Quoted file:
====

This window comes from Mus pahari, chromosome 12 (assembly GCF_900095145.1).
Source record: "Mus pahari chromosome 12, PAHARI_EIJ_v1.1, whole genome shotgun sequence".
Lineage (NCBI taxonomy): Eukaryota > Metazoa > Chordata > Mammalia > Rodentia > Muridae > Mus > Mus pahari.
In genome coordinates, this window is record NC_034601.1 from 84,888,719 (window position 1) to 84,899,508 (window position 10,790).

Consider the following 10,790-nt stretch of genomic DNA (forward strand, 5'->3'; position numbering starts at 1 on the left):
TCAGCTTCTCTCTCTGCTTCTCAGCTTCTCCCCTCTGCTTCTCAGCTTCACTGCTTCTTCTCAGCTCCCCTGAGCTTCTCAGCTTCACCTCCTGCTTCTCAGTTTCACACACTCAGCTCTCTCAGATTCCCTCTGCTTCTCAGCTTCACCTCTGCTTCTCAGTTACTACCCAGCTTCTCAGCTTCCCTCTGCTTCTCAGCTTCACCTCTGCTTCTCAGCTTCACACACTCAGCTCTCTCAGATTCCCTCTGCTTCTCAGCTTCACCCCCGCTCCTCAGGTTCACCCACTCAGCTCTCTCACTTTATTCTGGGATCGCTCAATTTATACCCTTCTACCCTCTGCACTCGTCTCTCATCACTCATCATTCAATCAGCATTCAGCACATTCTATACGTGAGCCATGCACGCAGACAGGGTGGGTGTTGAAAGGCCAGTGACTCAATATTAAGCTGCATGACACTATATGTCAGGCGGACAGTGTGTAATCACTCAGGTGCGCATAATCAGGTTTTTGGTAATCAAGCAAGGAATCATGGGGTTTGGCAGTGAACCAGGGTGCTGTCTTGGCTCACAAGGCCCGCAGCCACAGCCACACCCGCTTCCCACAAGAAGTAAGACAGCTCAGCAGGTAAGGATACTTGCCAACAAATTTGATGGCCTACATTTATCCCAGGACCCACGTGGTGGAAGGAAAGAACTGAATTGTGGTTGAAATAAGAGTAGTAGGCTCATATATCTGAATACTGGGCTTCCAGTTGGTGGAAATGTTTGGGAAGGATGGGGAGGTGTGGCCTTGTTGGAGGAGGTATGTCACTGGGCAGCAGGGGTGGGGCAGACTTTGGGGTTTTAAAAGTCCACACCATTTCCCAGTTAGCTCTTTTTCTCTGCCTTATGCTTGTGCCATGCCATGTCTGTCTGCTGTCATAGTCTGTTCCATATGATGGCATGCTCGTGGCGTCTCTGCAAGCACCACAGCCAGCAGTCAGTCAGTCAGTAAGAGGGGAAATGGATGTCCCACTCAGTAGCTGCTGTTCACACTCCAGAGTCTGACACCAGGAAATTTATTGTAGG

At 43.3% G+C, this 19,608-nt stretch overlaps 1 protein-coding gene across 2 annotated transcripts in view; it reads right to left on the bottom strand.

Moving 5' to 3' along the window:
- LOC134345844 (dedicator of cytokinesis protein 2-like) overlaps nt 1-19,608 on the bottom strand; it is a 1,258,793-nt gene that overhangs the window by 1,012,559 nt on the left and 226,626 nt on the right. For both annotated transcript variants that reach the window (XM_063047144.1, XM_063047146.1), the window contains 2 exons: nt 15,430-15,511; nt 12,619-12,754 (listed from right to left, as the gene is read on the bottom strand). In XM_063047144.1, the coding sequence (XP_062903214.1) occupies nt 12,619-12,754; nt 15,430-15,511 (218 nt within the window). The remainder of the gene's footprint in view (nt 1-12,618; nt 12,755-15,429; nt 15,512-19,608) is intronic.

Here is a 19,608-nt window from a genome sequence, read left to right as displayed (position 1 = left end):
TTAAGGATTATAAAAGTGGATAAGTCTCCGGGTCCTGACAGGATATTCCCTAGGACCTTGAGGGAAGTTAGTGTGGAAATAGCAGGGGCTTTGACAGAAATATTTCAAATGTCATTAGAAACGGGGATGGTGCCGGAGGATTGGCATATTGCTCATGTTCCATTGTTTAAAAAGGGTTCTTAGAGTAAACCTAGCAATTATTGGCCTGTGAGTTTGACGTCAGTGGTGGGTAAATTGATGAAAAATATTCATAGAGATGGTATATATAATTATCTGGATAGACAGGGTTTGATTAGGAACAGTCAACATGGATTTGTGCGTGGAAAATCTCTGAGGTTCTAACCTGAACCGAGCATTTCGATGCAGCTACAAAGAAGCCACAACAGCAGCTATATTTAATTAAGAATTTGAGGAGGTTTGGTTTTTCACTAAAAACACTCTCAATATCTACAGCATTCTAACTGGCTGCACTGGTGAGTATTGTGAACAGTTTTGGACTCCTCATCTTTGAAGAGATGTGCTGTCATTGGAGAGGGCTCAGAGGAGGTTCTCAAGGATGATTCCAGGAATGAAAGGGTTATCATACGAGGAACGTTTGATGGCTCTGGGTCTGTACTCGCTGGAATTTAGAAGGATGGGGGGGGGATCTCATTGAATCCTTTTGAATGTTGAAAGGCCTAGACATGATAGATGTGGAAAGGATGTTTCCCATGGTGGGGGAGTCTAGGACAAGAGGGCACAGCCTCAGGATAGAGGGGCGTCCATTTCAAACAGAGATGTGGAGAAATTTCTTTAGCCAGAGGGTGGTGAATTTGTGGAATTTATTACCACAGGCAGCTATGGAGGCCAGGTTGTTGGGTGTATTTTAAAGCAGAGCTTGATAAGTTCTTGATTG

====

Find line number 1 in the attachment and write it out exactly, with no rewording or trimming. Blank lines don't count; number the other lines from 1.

This window comes from Mus pahari, chromosome 12 (assembly GCF_900095145.1).